Lawrence Dedicated to Improving Lives of Probationers
By: Jessica Johnston
Lynn Stewart has been a probation officer in Lawrence County for almost 19 years, and she says her work takes her beyond the conventional 9 a.m.–5 p.m. day.
“It’s a hard job to put down. You worry about them [people on probation] still when you go home. It’s a hard job to emotionally detach from,” Stewart says.
Despite the job’s intensity, Stewart believes that everyone working in the probation department shares a common mission to help its people. From the judges that review cases to the officers that supervise probationers to the supportive staff, each person seeks to provide solutions for what are often complex social problems.
“I believe everyone who is in this job is here because they care about the people, and that’s rewarding,” Stewart says.
The department’s approach is rewarding in other ways, too. The Department of Rehabilitation and Corrections (DRC) recently recognized it for its outstanding intensive-supervision probation programs.
On average, 40 percent of probationers will eventually end up in jail in Ohio, but in Lawrence County, only 28 percent of probationers end up in jail, the Huntington, WV Herald-Dispatch reports.
The extra emphasis
The essence of the probation department is to help those who have stumbled by the wayside. The Probation Department page of the Lawrence County Municipal court states that “The Probation Department further aims to provide offenders an opportunity to prove to the Court and to themselves that they are capable of living a socially acceptable life as productive and responsible members of society.”
A majority of the probation cases seen in Lawrence County are drug-related. Each case goes through an assessment performed by one of two judges, who look at the probation file and determine which program is the best fit for the person, Stewart says.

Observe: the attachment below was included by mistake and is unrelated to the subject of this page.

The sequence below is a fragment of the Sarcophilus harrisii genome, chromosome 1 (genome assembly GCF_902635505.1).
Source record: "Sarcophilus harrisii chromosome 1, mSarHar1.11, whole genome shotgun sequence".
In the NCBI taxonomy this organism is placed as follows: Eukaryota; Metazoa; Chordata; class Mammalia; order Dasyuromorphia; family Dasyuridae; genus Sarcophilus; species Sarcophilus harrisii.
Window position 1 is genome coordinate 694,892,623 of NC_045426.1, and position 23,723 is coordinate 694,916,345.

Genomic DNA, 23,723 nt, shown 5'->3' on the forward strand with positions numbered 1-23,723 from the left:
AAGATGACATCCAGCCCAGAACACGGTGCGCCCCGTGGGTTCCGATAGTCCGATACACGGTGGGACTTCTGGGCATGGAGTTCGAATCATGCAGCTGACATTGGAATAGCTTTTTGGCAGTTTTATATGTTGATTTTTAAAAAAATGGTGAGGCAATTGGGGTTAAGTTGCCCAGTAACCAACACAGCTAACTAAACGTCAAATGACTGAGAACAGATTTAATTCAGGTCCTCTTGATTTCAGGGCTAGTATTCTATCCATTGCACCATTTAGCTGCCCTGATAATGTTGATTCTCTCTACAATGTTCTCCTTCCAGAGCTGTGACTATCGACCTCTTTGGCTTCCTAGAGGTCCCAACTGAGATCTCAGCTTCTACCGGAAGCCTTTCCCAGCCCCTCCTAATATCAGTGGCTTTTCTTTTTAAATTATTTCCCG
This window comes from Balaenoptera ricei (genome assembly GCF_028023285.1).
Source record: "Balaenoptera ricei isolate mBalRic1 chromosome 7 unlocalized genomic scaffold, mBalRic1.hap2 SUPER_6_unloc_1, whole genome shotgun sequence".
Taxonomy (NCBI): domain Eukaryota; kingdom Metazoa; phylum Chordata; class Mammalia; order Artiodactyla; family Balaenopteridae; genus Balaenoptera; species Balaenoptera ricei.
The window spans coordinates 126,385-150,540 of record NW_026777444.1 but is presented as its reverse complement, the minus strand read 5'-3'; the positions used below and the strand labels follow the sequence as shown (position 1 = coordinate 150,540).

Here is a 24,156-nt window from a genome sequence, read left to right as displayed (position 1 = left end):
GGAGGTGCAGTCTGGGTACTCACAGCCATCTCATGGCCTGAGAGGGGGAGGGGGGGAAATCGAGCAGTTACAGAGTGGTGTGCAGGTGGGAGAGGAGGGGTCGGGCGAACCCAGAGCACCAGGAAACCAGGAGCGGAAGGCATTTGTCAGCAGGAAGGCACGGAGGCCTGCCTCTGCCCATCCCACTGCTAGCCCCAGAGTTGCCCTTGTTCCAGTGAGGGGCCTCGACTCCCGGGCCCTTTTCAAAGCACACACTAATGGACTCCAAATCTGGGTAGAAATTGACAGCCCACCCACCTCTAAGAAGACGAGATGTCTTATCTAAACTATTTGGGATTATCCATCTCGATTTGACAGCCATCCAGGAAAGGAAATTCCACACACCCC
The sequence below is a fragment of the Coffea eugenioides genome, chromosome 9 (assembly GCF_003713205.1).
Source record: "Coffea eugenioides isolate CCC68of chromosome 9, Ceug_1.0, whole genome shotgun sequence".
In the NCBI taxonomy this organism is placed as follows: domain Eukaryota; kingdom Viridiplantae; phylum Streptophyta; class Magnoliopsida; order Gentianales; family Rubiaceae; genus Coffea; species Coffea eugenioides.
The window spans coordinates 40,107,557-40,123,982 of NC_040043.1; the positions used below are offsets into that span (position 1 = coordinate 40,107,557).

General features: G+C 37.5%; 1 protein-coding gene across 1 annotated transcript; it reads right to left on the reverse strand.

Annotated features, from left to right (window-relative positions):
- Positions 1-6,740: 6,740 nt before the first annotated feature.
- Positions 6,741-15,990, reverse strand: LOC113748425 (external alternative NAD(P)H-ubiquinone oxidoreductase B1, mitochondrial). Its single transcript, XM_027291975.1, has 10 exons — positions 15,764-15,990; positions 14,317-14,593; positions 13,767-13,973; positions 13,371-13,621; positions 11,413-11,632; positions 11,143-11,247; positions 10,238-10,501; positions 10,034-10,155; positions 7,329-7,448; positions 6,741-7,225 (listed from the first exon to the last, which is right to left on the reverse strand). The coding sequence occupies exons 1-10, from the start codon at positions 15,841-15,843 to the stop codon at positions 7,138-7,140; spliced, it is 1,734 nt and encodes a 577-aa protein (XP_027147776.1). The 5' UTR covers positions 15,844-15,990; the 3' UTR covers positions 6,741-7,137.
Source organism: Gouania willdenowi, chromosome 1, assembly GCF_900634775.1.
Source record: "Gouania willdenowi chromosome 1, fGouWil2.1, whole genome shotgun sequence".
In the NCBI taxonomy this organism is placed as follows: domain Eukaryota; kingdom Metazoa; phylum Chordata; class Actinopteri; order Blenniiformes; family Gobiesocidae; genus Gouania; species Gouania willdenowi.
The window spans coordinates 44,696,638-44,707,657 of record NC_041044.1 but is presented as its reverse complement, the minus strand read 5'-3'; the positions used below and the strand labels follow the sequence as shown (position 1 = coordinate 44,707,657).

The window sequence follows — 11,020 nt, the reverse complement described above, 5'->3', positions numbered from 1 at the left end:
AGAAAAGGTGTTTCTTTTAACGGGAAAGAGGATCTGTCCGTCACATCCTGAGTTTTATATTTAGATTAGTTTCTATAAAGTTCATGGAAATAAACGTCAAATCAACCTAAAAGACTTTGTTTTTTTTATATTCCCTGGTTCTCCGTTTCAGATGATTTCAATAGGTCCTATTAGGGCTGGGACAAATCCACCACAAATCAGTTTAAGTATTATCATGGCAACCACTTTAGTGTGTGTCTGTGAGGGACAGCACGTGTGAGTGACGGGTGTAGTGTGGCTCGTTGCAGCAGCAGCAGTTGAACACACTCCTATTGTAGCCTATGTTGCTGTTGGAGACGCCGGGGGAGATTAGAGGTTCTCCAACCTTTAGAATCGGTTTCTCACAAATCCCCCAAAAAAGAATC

While probation isn’t a system that anyone wants to stumble into, the Lawrence County Probation Department is dedicated to bettering the lives of the people who come into their courtrooms.
That effort begins with the list of 13 rules that persons are required to follow during their stint on probation. Rules range from rule No. 4, which states, “The probationer shall make every effort to be gainfully employed at a lawful occupation,” to Rule No. 5, which states, “The probationer shall not drink any beverages with an alcohol content, or use marijuana or any drug not prescribed to him/her by a physician.”
Some of the programs are residential and require the probationer to live in a rehabilitation house with a structured daily schedule that includes house chores and pro-social activities to help them integrate back into normal life.
In less extreme cases, the individual on probation goes through a series of weekly meetings and homework assignments, Stewart says.
“In recent years, we’ve had a lot more programs to be able to place them in—residential instead of outpatient so that they can go and stay there,” Stewart said.
Higher-risk persons on probation are placed on intensive, supervised probation—which is monitored by Stewart and Officer John Sexton—for six to 12 months and then remain on regular supervised probation for the remainder of their term.
The standard amount of time a person is on probation is four years, but the longest term is up to five years in Ohio, Stewart says. The amount of time a person is on probation is determined according to their offense.
A probation sentence can get reduced based on evaluations. The sentence can be reduced by up to half the time if the person is a model probationer.
The Lawrence County probation department received a good site-visit score from the Department of Rehabilitation and Corrections auditors that assess the department’s progress twice a year.
These assessments are in compliance with a grant that Lawrence County was awarded by the DRC. The grant, which Stewart directs, comes with a number of strict standards that are graded upon assessment and site-visits.
The probation department in Lawrence County has started practicing “graduated sanctions” as a way to help those on probation and add a beneficial component to supervised cases.
“Let’s say that somebody is under the influence of alcohol at their house during a home visit, instead of sending somebody to prison, there’s consequences, but we’re not going to just rush right into prison,” Chief Probation Officer Carl Bowen says. “They may have to do extra hours of community service; maybe they have to report to us more often.”
Bowen handles the majority of the follow-up consequences to graduated sanctions before the case even goes to court. He says this helps the courts, but it helps probationers as well.
“It shows that we’re willing to work with offenders because relapse is usually inevitable when it comes to addiction, and we understand that,” Bowen says.
Stewart says that although former probationers who are no longer in the system rarely return to thank department staffers, it does happen.
“It’s not as often as you might think, but when you do and you see them it is really refreshing. It’s very nice. It’s a very rewarding feeling,” Stewart says.